Peter Rabbit’s Happy Easter by Grace Maccarone is an interesting tale about how Peter Rabbit became the Easter Bunny. The book has a few loose ends I really wish would be tied up but before I get to that let me give you a quick taste of the book. The story is how Peter wants to make his mom forgive him for being naughty so he steals (although he doesn’t see it that way) eggs from neighboring farms to give her as a gift. Before he gives them to her paint falls on them and they get colored all different beautiful colors. His mom tells him not to steal and so he returns them at night becoming the Easter Bunny.
Ok here are my issues”¦ I don’t mind naughty characters, in fact, I usually really enjoy them but sneaking back to return something you stole without apologizing left a bad taste. I know why the author wrote it like that to turn him into the Easter Bunny but it still didn’t sit well with me. The illustrations by David McPhail really stole the show, I thought they were beautiful.
Guess How Much I Love You by Sam McBratney is a modern classic. I am not sure that any book that has inspired a generation or two of parents to tell their kids that they love them “To the moon and back.” can be anything but. My daughter loves this book and the unconditional love that it portrays. I am not as big a fan. Please don’t hate me. I get that a child can never know how much a parent loves them. Just thinking about how much I love my kids brings tears to my eyes (seriously I am tearing up writing this) but Big Nut Brown Hare just won’t let the little bunny win. My opinion doesn’t matter though, My kids love it so much that I have read it more times than I can count!
My Friend Rabbit by Eric Rohmann is a cute book with award-winning illustrations that follows a mouse and a rabbit who remain friends despite the rabbit’s uncanny ability to get into trouble. The little rabbit means well and his heart is true. The limited text and descriptive illustrations make this book great for a wide range of age groups and my son loved the Rhino!
Little Bunny’s Sleepless Night by Carol Roth is a sweet story of an only child bunny who wants to share a room and go to sleep with someone else. He ventures out to a series of friend’s houses before eventually realizing that maybe sleeping alone in his own bed is what he really wants. My son loved it! He thought the skunk who sprayed by accident, prompting the bunny to leave was hilarious and suggested that bunny should just climb into his mom’s bed. I like it because the bunny learns that he isn’t missing out on anything by not having someone to share a bedroom with. That he has the perfect spot for him after all.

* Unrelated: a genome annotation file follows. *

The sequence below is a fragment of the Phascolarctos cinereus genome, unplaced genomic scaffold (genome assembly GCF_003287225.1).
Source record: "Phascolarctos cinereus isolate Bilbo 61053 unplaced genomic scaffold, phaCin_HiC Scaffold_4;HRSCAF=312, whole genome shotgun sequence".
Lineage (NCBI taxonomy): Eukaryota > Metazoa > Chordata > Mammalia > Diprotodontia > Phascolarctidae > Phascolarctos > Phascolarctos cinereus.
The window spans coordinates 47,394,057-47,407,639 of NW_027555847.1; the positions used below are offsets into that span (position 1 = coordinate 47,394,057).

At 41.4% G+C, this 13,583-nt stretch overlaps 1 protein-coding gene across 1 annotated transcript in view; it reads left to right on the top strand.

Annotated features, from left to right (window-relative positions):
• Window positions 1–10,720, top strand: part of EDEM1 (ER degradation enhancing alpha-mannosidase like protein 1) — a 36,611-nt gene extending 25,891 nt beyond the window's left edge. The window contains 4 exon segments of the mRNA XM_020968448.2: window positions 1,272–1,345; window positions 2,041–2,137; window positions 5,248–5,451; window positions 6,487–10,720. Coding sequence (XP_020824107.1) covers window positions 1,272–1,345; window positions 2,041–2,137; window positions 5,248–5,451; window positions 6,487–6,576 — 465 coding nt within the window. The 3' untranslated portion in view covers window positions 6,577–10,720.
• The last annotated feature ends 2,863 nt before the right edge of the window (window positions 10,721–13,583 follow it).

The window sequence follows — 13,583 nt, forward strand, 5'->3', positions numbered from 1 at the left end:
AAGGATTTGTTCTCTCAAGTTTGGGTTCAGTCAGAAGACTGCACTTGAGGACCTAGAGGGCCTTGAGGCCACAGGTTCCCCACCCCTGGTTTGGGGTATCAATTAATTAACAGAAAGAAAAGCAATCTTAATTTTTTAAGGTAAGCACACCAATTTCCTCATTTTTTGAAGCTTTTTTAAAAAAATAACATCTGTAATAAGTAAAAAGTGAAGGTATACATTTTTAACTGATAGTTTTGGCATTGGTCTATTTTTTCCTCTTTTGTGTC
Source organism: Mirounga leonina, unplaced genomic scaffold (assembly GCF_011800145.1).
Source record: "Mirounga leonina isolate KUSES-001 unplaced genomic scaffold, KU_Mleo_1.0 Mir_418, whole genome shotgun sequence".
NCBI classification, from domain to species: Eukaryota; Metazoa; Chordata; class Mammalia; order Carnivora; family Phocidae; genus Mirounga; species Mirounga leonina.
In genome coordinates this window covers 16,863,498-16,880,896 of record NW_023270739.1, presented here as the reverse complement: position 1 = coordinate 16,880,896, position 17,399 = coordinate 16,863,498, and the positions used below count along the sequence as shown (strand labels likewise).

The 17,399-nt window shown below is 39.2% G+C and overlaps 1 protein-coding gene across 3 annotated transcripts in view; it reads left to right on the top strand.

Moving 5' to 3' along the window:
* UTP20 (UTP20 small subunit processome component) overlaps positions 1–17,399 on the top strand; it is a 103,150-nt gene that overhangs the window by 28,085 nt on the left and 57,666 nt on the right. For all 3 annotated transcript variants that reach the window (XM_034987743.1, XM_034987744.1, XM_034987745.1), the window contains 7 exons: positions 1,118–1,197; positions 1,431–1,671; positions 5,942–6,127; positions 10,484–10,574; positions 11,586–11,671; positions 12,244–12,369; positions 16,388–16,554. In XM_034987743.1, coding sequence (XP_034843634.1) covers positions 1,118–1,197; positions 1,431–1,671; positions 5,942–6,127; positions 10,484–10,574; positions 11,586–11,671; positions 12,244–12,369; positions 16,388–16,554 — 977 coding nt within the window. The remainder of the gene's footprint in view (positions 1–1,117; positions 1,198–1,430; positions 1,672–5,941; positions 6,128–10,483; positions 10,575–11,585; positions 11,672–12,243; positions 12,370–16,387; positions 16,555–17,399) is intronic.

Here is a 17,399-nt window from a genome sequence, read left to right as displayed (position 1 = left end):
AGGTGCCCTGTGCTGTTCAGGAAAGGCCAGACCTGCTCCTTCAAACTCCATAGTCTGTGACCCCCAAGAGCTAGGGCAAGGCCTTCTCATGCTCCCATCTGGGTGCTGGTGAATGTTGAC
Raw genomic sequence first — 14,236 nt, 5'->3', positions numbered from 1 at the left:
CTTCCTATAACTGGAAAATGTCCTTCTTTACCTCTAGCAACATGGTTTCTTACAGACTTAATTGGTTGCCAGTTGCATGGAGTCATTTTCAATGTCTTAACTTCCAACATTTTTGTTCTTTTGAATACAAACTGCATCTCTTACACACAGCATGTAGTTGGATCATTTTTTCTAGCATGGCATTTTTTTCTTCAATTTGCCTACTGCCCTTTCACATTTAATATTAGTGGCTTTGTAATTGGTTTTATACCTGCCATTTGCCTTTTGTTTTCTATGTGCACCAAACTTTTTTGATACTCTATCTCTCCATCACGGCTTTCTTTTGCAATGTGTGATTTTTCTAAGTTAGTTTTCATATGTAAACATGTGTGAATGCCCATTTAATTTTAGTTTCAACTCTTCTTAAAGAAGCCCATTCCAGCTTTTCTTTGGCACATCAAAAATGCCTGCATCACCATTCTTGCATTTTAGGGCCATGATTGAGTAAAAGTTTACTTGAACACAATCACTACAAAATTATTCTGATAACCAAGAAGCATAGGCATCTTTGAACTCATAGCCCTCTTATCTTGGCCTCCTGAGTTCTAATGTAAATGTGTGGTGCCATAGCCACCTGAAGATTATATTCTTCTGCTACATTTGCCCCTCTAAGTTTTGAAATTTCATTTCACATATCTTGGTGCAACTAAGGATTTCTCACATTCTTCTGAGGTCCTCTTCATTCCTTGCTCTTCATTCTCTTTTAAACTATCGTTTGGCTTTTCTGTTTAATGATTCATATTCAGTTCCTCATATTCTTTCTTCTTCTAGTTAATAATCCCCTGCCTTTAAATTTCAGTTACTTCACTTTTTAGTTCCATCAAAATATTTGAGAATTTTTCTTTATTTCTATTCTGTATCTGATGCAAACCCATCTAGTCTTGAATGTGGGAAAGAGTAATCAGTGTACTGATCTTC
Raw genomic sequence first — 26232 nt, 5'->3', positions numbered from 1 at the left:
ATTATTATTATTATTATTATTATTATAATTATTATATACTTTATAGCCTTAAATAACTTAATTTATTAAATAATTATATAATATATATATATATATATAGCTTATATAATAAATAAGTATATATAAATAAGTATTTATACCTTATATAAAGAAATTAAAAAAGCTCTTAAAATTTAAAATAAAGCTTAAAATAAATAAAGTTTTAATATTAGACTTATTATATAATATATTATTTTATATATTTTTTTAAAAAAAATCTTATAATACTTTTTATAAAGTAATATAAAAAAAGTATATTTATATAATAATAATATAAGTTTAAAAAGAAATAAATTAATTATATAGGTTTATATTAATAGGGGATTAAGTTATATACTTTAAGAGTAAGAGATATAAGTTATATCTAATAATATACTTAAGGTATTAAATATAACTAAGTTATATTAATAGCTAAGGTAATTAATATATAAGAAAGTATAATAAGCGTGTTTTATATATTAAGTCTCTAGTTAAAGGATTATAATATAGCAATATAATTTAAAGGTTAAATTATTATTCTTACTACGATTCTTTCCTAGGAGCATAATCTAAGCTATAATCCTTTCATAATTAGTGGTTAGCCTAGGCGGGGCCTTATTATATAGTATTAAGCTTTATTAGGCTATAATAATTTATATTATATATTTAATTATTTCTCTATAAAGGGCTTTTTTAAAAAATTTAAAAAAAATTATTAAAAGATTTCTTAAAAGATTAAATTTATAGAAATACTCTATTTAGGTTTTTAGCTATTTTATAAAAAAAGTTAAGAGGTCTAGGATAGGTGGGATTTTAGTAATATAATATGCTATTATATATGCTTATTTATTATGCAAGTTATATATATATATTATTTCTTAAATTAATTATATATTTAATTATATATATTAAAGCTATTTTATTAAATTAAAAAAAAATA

Moon Rabbit by Natalie Russel is a calm, beautiful book about two rabbits who find each other and become great friends even though they are from different places. White Rabbit is a city rabbit and loves her urban home but is called away by the longing for company. She finds it in a park with Brown Rabbit who is wonderful and plays beautiful music. There is just one glitch… White Rabbit misses the city.
I loved this book, my son liked it too but it almost made me cry. My husband and I are from different countries and long-distance relationships are so hard. I wanted to jump in the book and tell White Rabbit that. I had to restrain myself from saying “The pressure will be too much. The limited time will make them argue and fight.” My son pointed out that I shouldn’t be sad that White Rabbit leaves the park and goes home because he comes for a visit in the end. But if ever I have projected my own experience onto a book this was it, wow. It really is a sweet tale about friends who can be friends despite physical distance. Oh! The illustrations? They are the very definition of springtime. Lovely.
A Very Big Bunny by Marisabina Russo is a nice book about two bunnies that don’t fit in at school. This book opened a good dialogue between my son and I, as we were reading. We talked about how the class picked on both the tallest and the shortest bunny. The students in their class were mean but not purposefully bullying. They excluded these bunnies because they simply didn’t fit. The part that hit me the most was when the teacher lined the kids up by height. Amelia the tall bunny was always last. It just made me think of how adults so often single kids out without meaning to. They aren’t trying to be terrible, but it’s really hurting them. All that aside, the book itself comes to a nice conclusion. I think it’s worth grabbing for any child tall or short or in between.